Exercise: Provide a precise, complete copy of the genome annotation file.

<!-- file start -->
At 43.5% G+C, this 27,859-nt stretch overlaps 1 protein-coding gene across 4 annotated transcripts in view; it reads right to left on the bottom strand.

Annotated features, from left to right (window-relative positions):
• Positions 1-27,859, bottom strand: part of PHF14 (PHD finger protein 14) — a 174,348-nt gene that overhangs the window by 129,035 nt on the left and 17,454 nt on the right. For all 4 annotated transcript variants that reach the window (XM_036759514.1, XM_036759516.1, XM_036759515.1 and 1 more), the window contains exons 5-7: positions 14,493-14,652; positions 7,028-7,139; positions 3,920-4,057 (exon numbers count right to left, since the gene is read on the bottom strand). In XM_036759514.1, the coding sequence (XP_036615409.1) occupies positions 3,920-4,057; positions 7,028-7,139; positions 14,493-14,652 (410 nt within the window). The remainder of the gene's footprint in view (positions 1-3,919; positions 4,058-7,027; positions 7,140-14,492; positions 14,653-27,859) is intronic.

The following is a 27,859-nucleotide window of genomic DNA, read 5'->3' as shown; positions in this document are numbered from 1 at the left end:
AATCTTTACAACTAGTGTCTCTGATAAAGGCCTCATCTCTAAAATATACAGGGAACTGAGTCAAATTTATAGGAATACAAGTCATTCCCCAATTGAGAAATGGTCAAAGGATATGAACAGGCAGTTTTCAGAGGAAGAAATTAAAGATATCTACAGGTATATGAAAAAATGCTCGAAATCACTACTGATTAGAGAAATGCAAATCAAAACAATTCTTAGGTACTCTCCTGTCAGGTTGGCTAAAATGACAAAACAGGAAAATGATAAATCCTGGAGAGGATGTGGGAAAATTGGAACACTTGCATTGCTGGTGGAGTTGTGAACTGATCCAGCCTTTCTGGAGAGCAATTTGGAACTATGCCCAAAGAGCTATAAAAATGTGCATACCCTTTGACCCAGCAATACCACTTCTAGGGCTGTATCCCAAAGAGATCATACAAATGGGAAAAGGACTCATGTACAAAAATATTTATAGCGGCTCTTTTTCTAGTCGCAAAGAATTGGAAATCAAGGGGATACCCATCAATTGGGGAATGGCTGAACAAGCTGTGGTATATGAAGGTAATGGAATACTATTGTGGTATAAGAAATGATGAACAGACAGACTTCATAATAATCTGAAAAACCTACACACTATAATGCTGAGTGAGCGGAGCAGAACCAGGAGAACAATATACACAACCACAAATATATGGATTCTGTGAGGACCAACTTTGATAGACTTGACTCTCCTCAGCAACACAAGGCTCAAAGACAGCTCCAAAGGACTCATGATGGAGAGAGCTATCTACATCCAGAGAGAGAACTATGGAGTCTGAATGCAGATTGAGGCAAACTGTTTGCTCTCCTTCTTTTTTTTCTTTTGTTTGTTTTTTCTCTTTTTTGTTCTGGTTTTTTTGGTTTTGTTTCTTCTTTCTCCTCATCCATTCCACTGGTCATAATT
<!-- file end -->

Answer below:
At 43.5% G+C, this 27,859-nt stretch overlaps 1 protein-coding gene across 4 annotated transcripts in view; it reads right to left on the bottom strand.

Annotated features, from left to right (window-relative positions):
• Positions 1-27,859, bottom strand: part of PHF14 (PHD finger protein 14) — a 174,348-nt gene that overhangs the window by 129,035 nt on the left and 17,454 nt on the right. For all 4 annotated transcript variants that reach the window (XM_036759514.1, XM_036759516.1, XM_036759515.1 and 1 more), the window contains exons 5-7: positions 14,493-14,652; positions 7,028-7,139; positions 3,920-4,057 (exon numbers count right to left, since the gene is read on the bottom strand). In XM_036759514.1, the coding sequence (XP_036615409.1) occupies positions 3,920-4,057; positions 7,028-7,139; positions 14,493-14,652 (410 nt within the window). The remainder of the gene's footprint in view (positions 1-3,919; positions 4,058-7,027; positions 7,140-14,492; positions 14,653-27,859) is intronic.

The following is a 27,859-nucleotide window of genomic DNA, read 5'->3' as shown; positions in this document are numbered from 1 at the left end:
AATCTTTACAACTAGTGTCTCTGATAAAGGCCTCATCTCTAAAATATACAGGGAACTGAGTCAAATTTATAGGAATACAAGTCATTCCCCAATTGAGAAATGGTCAAAGGATATGAACAGGCAGTTTTCAGAGGAAGAAATTAAAGATATCTACAGGTATATGAAAAAATGCTCGAAATCACTACTGATTAGAGAAATGCAAATCAAAACAATTCTTAGGTACTCTCCTGTCAGGTTGGCTAAAATGACAAAACAGGAAAATGATAAATCCTGGAGAGGATGTGGGAAAATTGGAACACTTGCATTGCTGGTGGAGTTGTGAACTGATCCAGCCTTTCTGGAGAGCAATTTGGAACTATGCCCAAAGAGCTATAAAAATGTGCATACCCTTTGACCCAGCAATACCACTTCTAGGGCTGTATCCCAAAGAGATCATACAAATGGGAAAAGGACTCATGTACAAAAATATTTATAGCGGCTCTTTTTCTAGTCGCAAAGAATTGGAAATCAAGGGGATACCCATCAATTGGGGAATGGCTGAACAAGCTGTGGTATATGAAGGTAATGGAATACTATTGTGGTATAAGAAATGATGAACAGACAGACTTCATAATAATCTGAAAAACCTACACACTATAATGCTGAGTGAGCGGAGCAGAACCAGGAGAACAATATACACAACCACAAATATATGGATTCTGTGAGGACCAACTTTGATAGACTTGACTCTCCTCAGCAACACAAGGCTCAAAGACAGCTCCAAAGGACTCATGATGGAGAGAGCTATCTACATCCAGAGAGAGAACTATGGAGTCTGAATGCAGATTGAGGCAAACTGTTTGCTCTCCTTCTTTTTTTTCTTTTGTTTGTTTTTTCTCTTTTTTGTTCTGGTTTTTTTGGTTTTGTTTCTTCTTTCTCCTCATCCATTCCACTGGTCATAATT